Wood paneling, pierogies and perch in Tremont’s oldest ethnic family owned restaurant (since 1923), serving boilermakers before Prohibition. Black Angus beef, grilled trout, and baby back ribs flavor rooms heavy with Browns memorabilia.
This Irish bar in the heart of downtown features live music most weekends — primarily singer-songwriters and Irish acts. But it’s best known for having Guinness on tap and throwing one hell of a St. Paddy’s Day party.
At Aureole in New York, chef Dante Boccuzzi snagged Michelin stars two years running. Back home in Cleveland, he has taken over the former Lockkeepers and injected it with a more casual sensibility. Working as he has in Italy, France and Asia, Boccuzzi incorporates elements of these cuisines into boldly flavored dishes like Thai-style mussels, house-made cavatelli and pomegranate-glazed duck. Full bar and wine list.
Zdenko Zovkic has given the usual staid steakhouse scene a smart, contemporary twist, turning this high-profile restaurant into a svelte, sexy destination. While the steaks, all USDA prime, are the real stars, the lengthy menu goes well beyond to include luxurious fish and seafood alternatives. Meantime, seats in XO's uncluttered lounge are prime space for sampling the neighborhood's urbane vibe.
The South Side doesn’t quite overload all the senses, but it stimulates them with exposed brick walls, a winding granite bar, local artwork that changes monthly, and four big plasma screens equipped with surround sound. After the kitchen closes, an upscale-casual crowd gather in the bar.
Dark, intimate, and timelessly elegant, this manly little jewel box of a restaurant is the sort of place you suggest when you want to impress the boss, wow a date, or just remind yourself why you work so damn hard. The menu is crammed with upscale Italian specialties, including some stunning risottos and one of the city's finest long-boned veal chops; at lunch, though pssst the char-grilled burger is out of this world.
During daylight hours, this anchor of the Warehouse District party scene masquerades as a simple bar and restaurant. But on any weekend, the place becomes a holding pen for a unique cross section of clubbers, from gel-headed fratsters to hip-hoppers to suited execs.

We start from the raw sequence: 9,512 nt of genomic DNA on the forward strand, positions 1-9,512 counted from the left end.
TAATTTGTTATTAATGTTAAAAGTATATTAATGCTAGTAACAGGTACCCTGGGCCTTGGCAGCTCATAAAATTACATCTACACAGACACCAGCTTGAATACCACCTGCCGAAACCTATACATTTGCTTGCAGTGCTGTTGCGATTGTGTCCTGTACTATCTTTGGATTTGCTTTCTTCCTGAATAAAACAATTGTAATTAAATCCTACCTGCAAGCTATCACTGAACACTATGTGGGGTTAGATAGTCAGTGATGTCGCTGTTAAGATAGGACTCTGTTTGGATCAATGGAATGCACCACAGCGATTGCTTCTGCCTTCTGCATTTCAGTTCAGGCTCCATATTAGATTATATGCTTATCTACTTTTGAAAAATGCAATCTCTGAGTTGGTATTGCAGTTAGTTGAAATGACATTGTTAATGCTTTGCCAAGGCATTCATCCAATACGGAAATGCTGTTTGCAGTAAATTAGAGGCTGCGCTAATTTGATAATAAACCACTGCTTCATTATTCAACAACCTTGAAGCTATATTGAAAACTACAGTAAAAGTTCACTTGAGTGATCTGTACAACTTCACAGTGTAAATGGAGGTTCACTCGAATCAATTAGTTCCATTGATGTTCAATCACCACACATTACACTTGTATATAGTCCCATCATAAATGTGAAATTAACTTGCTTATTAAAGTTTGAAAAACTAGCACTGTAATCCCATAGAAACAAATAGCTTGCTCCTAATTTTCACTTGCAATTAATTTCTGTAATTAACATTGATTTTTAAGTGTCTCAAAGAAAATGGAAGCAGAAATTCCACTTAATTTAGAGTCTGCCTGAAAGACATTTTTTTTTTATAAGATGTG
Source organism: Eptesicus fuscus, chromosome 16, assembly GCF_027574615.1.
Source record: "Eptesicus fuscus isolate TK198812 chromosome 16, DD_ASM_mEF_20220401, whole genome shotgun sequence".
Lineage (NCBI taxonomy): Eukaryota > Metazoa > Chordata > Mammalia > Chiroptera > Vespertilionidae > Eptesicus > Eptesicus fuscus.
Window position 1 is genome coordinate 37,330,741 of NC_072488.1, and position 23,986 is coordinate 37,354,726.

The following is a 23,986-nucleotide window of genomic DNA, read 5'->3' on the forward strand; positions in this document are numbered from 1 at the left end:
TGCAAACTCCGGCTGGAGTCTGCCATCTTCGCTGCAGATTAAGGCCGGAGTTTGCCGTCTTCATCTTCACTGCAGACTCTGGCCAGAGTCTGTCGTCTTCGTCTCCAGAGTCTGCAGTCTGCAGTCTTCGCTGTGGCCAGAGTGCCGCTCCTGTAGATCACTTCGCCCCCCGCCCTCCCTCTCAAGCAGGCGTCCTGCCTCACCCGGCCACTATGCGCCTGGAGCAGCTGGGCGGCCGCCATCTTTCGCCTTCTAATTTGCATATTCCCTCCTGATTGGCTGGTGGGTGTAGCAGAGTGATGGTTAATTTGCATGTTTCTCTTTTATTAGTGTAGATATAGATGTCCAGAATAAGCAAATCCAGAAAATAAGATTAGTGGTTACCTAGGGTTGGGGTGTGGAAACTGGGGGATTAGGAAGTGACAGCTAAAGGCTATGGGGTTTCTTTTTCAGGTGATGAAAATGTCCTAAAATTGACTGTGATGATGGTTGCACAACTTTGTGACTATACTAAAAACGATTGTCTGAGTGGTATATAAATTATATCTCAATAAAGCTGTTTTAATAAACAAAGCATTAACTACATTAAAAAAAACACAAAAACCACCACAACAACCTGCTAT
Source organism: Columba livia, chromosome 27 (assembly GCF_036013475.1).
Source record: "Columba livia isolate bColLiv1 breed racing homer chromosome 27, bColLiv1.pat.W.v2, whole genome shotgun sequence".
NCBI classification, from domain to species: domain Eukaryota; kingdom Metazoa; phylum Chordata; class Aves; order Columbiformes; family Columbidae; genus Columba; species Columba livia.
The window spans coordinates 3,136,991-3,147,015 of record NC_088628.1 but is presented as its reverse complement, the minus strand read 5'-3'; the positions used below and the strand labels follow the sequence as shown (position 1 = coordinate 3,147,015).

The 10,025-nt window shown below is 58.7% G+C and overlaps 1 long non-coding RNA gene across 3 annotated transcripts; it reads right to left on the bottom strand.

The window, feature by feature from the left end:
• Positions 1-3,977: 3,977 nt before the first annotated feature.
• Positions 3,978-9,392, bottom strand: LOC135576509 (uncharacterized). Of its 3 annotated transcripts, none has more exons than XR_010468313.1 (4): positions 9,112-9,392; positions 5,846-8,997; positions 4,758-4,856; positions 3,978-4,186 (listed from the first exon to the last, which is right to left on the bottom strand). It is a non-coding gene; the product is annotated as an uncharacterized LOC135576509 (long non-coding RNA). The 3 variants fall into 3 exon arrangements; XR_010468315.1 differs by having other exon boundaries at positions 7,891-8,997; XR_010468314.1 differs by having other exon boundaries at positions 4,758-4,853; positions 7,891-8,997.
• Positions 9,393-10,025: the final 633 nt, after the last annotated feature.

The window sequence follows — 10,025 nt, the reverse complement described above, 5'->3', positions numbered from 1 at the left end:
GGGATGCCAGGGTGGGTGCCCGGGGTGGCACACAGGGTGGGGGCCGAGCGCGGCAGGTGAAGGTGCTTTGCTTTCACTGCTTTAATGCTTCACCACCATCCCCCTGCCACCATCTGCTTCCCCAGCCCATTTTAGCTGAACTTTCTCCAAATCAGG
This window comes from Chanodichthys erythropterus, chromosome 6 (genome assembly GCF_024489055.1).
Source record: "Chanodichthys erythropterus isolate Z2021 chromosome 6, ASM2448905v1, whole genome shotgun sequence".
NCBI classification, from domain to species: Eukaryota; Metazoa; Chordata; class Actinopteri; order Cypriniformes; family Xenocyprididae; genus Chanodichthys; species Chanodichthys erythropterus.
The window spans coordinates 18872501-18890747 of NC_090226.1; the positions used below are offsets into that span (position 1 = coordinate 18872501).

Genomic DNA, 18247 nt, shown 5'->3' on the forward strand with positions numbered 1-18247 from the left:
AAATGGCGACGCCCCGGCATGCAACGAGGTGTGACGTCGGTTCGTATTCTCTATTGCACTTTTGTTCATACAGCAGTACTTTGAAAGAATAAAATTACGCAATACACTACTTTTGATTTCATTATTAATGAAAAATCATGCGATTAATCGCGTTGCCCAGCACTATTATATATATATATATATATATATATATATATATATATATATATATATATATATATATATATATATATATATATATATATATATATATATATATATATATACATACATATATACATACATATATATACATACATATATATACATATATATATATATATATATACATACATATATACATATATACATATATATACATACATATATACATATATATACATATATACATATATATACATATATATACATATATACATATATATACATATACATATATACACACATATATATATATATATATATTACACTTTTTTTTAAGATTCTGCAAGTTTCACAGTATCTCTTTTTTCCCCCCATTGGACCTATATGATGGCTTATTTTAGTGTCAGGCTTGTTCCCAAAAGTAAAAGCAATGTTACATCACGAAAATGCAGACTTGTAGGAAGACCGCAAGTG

Part of a no-frills Illinois chain, the region's first Jimmy John's specializes in plump, fresh, and remarkably inexpensive subs and giant club sandwiches, including several options for vegetarians. And in a tip o' the hat to downtown's remaining workers, JJ's delivers.
The ornamental leprechauns may be suspect, but the rest of the Old Angle is more Dublin than Dublin. Folk and blues musicians play solo by the fireplace hearth at the end of the bar.
The coziest wine bar in town has, naturally, a very extensive wine list and a knowledgeable staff. Small wine-friendly menu includes cheeseboards, smoked salmon with lemon and capers, and pates.
Fun and funky, downtown's only Japanese-style ramen house offers an array of noodle bowls ranging from the traditional to the contemporary. Creative sides and add-ons allow slurpers to customize their bowls in almost endless ways, while a tight selection of cold sake, beer, wine, and creative cocktails adds to the merriment.
About as fancy as it gets at John Q's is a 16-ounce strip steak with a coating of cognac mustard and cracked black peppercorns. Other beef entrées porterhouse, filet mignon, rib steak, and prime rib are presented unadorned, all the better for you to enjoy their grilled flavor. The sprawling restaurant includes several romantic, curtained booths; ask for one when you make reservations.
This mellow East Fourth St. bar packs no shortage of different styles on its stage — everything from reggae and blues to jazz and R&B. On weekends, DJs take over for the late shift.
Whether it's authentic Neapolitan pizza, tangy house-cured salumi, or luscious braised pork cheeks, count on Cleveland celebrity-chef Michael Symon and his staff to do it right at this sassy, sexy little boîte in trendy Tremont. For luxe on a budget, grab a seat at the bar and check out the daily happy-hour specials.
Chef Heather Haviland scours the state in search of farm-fresh eggs, seasonal produce and eco-conscious meats for her killer weekend brunches. Think sweet corn waffles with strawberry-rhubarb compote, cheddar-scallion scones topped with scrambled eggs and sausage gravy, and delectable pastries.
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